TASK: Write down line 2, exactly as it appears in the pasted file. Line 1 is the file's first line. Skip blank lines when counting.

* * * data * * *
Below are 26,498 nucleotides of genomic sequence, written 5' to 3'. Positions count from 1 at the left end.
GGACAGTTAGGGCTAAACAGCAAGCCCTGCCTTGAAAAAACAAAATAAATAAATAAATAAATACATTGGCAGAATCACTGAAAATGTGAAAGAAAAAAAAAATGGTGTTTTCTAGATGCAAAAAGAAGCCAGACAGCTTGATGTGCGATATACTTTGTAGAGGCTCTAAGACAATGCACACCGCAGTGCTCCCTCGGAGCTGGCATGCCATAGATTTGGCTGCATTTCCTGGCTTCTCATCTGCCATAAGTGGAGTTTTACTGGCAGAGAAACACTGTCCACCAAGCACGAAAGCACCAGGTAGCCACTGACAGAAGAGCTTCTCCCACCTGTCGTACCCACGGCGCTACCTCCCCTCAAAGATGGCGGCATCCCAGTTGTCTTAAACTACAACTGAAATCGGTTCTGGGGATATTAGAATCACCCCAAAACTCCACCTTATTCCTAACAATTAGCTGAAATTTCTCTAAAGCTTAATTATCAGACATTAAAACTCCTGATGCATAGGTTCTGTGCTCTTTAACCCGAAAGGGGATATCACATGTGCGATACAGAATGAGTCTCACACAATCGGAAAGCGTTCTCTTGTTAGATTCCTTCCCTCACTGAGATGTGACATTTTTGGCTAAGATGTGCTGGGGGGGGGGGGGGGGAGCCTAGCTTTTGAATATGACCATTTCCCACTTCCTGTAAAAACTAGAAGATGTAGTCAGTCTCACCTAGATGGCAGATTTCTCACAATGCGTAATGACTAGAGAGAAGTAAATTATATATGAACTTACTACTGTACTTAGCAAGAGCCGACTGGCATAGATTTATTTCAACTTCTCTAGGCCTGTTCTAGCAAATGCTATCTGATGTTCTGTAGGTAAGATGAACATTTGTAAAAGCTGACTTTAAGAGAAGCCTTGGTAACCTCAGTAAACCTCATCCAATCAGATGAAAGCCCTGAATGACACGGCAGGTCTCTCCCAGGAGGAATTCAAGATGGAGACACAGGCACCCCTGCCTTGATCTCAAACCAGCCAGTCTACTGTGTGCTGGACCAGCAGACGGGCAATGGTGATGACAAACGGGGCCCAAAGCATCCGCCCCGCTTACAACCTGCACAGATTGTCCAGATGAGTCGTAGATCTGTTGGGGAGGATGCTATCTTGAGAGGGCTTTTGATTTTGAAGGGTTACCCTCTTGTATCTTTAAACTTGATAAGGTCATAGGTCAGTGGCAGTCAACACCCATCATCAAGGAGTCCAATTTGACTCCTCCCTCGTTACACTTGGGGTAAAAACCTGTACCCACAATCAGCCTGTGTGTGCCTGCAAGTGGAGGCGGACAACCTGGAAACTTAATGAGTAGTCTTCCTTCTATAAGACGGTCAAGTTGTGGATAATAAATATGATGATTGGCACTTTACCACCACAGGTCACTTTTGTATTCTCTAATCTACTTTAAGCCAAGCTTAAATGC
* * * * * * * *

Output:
GGACAGTTAGGGCTAAACAGCAAGCCCTGCCTTGAAAAAACAAAATAAATAAATAAATAAATACATTGGCAGAATCACTGAAAATGTGAAAGAAAAAAAAAATGGTGTTTTCTAGATGCAAAAAGAAGCCAGACAGCTTGATGTGCGATATACTTTGTAGAGGCTCTAAGACAATGCACACCGCAGTGCTCCCTCGGAGCTGGCATGCCATAGATTTGGCTGCATTTCCTGGCTTCTCATCTGCCATAAGTGGAGTTTTACTGGCAGAGAAACACTGTCCACCAAGCACGAAAGCACCAGGTAGCCACTGACAGAAGAGCTTCTCCCACCTGTCGTACCCACGGCGCTACCTCCCCTCAAAGATGGCGGCATCCCAGTTGTCTTAAACTACAACTGAAATCGGTTCTGGGGATATTAGAATCACCCCAAAACTCCACCTTATTCCTAACAATTAGCTGAAATTTCTCTAAAGCTTAATTATCAGACATTAAAACTCCTGATGCATAGGTTCTGTGCTCTTTAACCCGAAAGGGGATATCACATGTGCGATACAGAATGAGTCTCACACAATCGGAAAGCGTTCTCTTGTTAGATTCCTTCCCTCACTGAGATGTGACATTTTTGGCTAAGATGTGCTGGGGGGGGGGGGGGGGAGCCTAGCTTTTGAATATGACCATTTCCCACTTCCTGTAAAAACTAGAAGATGTAGTCAGTCTCACCTAGATGGCAGATTTCTCACAATGCGTAATGACTAGAGAGAAGTAAATTATATATGAACTTACTACTGTACTTAGCAAGAGCCGACTGGCATAGATTTATTTCAACTTCTCTAGGCCTGTTCTAGCAAATGCTATCTGATGTTCTGTAGGTAAGATGAACATTTGTAAAAGCTGACTTTAAGAGAAGCCTTGGTAACCTCAGTAAACCTCATCCAATCAGATGAAAGCCCTGAATGACACGGCAGGTCTCTCCCAGGAGGAATTCAAGATGGAGACACAGGCACCCCTGCCTTGATCTCAAACCAGCCAGTCTACTGTGTGCTGGACCAGCAGACGGGCAATGGTGATGACAAACGGGGCCCAAAGCATCCGCCCCGCTTACAACCTGCACAGATTGTCCAGATGAGTCGTAGATCTGTTGGGGAGGATGCTATCTTGAGAGGGCTTTTGATTTTGAAGGGTTACCCTCTTGTATCTTTAAACTTGATAAGGTCATAGGTCAGTGGCAGTCAACACCCATCATCAAGGAGTCCAATTTGACTCCTCCCTCGTTACACTTGGGGTAAAAACCTGTACCCACAATCAGCCTGTGTGTGCCTGCAAGTGGAGGCGGACAACCTGGAAACTTAATGAGTAGTCTTCCTTCTATAAGACGGTCAAGTTGTGGATAATAAATATGATGATTGGCACTTTACCACCACAGGTCACTTTTGTATTCTCTAATCTACTTTAAGCCAAGCTTAAATGC